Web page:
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The emoji language simplified

Clear and effective communication is always top of mind here at Mr. Prezident. We are constantly assessing the best methods to shape stories, be it through visuals or verbiage.

It seems however that a new language has been on the rise, or perhaps it’s an old language, resurrected with a modern identity. I am talking about hieroglyphs of course.

No no no, Not those! I mean the Modern day ones, AKA Emoji’s.

Yes these!

So here we have it, a language of images. No doubt you have seen and most likely used these yourself. Unlike the old hieroglyphs, emoji’s are a lot easier to comprehend. That’s not to say that emoji’s are not up for interpretation. I had half a mind to write this entire post in emoji, but the open interpretation factor kept me from doing so. “I’m looking at you eggplant”.

The emoji 

But what are these universally understood and accepted emotional icons? Turns out, they were invented in the 90’s by a Japanese designer named Shegetaka Kurita. Over the years, these little guys developed into emotional representations of one’s response to an inquiry or general mood. Today however, it seems like there is an emoji for everything. While a picture may say a thousand words, emoticons really only say one to five. Many people have expressed legitimate concern about the increasing use of emoji’s and the detrimental effect it can have on our language skills. While we completely understand their concerns, it’s hard to argue with their efficiency. In a world where we expect quick responses, nothing works faster than an emoji.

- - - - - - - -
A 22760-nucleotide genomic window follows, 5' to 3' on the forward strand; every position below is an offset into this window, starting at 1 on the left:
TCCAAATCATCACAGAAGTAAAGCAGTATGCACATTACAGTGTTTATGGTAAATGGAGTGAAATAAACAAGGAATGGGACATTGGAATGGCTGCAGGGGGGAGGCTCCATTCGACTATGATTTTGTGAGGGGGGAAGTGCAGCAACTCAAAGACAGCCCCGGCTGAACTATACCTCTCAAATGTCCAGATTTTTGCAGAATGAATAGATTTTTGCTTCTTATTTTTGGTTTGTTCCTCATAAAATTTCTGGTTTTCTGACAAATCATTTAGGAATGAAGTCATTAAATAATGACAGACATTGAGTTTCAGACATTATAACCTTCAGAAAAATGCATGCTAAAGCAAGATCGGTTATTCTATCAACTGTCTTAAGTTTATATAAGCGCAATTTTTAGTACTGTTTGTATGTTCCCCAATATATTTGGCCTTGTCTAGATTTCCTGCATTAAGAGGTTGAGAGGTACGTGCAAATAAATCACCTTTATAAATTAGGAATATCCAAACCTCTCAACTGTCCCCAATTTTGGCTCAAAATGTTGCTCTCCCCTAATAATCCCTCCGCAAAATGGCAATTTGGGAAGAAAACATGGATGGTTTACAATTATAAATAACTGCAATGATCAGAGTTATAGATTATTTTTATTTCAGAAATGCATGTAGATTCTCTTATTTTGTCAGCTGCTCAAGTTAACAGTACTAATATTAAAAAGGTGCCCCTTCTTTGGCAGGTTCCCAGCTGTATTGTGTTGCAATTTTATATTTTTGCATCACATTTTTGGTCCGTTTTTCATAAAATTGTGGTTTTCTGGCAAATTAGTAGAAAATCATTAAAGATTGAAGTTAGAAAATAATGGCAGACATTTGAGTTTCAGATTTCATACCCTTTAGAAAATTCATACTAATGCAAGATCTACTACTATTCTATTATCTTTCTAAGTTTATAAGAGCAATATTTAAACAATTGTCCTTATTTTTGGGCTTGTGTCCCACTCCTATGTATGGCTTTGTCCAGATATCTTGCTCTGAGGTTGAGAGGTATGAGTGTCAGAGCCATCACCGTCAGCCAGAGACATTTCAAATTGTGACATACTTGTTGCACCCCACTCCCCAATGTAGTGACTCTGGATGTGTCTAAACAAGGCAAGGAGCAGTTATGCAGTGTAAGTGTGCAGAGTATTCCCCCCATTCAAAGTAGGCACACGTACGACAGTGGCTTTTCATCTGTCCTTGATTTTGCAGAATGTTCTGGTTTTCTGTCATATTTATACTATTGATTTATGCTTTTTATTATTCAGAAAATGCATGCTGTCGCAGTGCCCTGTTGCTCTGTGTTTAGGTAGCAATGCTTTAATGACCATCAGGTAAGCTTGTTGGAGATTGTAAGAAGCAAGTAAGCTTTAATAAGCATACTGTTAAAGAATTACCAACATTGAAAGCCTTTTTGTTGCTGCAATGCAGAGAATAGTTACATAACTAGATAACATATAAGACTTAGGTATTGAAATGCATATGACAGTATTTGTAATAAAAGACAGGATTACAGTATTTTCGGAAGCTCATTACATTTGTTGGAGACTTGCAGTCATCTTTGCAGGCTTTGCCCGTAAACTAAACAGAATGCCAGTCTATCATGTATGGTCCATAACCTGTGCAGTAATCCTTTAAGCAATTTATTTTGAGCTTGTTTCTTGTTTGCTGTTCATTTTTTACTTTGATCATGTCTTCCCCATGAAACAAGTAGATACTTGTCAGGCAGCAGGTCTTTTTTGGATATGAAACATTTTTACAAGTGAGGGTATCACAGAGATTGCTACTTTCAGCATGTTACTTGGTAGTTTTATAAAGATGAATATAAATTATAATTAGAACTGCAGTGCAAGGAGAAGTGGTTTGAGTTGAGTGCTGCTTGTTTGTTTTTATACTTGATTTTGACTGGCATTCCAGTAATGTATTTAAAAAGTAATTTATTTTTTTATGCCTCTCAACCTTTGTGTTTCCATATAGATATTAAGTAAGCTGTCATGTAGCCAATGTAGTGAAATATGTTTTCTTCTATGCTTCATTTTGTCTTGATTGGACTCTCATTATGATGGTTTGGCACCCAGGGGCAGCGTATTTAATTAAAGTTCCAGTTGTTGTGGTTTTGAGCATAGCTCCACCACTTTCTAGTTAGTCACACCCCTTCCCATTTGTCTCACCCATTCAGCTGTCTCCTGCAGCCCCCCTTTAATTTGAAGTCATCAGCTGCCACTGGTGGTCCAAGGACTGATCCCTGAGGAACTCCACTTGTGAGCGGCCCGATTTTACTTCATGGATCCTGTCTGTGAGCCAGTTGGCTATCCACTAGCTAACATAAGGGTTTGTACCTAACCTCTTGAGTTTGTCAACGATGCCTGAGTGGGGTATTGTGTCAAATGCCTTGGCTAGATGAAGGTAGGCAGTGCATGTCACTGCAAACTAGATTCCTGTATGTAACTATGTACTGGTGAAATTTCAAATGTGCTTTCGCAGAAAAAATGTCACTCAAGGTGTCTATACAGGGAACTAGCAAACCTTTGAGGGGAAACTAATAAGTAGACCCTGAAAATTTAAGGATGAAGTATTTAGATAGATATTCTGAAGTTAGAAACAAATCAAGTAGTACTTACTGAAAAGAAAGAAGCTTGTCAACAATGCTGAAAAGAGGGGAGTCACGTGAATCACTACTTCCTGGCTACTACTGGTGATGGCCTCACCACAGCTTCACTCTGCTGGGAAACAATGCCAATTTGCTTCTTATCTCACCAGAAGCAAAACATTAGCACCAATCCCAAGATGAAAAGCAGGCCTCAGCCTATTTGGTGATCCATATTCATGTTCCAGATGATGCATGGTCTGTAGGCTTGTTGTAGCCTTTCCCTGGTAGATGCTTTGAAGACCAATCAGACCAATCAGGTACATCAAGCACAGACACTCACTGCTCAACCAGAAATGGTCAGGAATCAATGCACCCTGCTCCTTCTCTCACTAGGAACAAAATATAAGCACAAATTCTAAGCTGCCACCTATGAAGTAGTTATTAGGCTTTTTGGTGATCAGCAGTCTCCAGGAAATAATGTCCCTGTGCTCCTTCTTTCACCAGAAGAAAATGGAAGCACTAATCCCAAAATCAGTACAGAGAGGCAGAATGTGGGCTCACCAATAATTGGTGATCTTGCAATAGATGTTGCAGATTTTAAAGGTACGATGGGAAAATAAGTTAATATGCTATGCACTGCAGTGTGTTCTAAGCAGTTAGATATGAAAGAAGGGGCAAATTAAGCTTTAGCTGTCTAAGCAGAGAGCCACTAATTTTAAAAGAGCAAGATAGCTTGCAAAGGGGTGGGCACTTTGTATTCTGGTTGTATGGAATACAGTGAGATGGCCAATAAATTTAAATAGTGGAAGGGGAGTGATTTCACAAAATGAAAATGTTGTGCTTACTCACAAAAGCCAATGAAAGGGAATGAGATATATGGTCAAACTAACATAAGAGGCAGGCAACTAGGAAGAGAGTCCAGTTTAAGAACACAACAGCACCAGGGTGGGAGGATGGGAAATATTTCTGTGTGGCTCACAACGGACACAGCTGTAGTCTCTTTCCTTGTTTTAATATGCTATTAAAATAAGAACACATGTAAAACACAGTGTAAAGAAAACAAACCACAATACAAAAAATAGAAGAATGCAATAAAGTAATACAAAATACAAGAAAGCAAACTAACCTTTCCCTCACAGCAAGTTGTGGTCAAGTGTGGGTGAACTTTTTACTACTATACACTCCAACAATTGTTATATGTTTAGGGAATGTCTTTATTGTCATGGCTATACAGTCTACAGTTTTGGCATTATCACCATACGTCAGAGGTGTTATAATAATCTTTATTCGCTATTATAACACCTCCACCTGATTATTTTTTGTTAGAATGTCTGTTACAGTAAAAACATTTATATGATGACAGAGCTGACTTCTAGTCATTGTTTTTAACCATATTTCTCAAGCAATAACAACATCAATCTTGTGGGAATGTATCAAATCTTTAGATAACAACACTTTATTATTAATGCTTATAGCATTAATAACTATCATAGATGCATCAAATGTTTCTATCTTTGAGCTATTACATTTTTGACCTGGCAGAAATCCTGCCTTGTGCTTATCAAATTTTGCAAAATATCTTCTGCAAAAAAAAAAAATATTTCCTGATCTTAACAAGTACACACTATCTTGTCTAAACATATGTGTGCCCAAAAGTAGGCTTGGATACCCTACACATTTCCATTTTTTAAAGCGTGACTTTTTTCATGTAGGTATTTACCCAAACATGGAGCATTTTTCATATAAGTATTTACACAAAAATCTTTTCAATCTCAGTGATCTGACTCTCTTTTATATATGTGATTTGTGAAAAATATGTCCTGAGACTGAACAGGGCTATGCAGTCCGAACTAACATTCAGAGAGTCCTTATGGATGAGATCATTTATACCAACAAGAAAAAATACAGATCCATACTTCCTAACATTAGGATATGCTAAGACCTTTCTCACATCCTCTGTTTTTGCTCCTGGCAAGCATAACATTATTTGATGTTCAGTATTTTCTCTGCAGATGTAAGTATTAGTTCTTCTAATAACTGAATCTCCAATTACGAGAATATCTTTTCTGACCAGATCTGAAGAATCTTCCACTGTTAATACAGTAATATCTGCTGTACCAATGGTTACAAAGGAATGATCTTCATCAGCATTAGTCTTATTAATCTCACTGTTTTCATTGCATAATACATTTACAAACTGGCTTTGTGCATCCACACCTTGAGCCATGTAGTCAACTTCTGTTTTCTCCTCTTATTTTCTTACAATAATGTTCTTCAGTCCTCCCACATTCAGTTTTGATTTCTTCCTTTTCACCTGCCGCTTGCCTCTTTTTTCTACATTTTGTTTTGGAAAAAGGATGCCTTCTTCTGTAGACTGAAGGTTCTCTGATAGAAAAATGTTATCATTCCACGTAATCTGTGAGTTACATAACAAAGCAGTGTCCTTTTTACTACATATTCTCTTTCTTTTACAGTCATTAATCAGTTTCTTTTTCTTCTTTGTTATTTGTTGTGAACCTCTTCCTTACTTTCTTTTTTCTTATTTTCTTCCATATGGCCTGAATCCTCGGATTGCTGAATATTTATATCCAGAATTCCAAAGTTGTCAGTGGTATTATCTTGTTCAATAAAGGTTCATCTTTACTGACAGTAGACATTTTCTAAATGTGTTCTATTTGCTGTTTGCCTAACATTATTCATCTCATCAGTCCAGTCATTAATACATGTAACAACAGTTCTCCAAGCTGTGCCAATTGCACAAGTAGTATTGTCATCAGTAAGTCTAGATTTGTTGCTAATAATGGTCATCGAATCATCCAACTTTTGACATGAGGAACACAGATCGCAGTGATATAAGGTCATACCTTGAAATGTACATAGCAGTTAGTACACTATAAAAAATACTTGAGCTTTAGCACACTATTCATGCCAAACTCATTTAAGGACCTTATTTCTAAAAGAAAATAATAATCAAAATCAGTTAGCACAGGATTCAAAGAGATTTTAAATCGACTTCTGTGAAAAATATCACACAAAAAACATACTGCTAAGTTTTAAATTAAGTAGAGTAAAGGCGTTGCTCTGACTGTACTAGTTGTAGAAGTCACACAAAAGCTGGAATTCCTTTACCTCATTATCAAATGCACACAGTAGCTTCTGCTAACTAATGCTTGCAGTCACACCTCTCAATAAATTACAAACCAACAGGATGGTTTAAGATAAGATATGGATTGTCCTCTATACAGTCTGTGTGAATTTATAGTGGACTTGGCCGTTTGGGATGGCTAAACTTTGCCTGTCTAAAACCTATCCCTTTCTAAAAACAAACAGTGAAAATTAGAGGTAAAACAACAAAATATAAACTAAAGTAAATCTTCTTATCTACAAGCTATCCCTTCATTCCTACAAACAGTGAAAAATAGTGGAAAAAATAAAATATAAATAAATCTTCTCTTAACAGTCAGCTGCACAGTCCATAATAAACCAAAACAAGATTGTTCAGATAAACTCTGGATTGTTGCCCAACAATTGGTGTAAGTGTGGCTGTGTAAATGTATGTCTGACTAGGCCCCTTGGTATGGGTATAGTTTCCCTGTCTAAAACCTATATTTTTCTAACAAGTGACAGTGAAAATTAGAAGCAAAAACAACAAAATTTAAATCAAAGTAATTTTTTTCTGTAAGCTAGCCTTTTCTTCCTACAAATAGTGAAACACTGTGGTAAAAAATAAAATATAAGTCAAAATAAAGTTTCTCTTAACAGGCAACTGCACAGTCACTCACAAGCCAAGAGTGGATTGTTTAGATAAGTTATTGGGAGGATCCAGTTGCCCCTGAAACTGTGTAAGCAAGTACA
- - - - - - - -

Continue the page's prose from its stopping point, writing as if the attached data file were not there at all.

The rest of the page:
Exhibit A:

I believe the response is loud and clear without having to go much further. Sure, a naïve person may think Jill is just too sick to go on this one date, but the point is, she isn’t going.

From our point of view, Emoji’s can be fun and playful, but we would not recommend using them in a professional presentation. While easily understood, they can still be perceived as unsophisticated. Although we do tend to work with iconography, it veers slightly away from the cartoonish design. If you do insist on using emoji’s in a presentation, we would recommend you use them consistently throughout the presentation and set an even tone.

If you want to learn more about emoji’s we recommend you to read this article that was in the New Yorker on November 17th, 2014. Let us know what you think about emoji’s. When do you use them? And are they good or bad for language and communication purposes? If so, why? We would love to hear from you.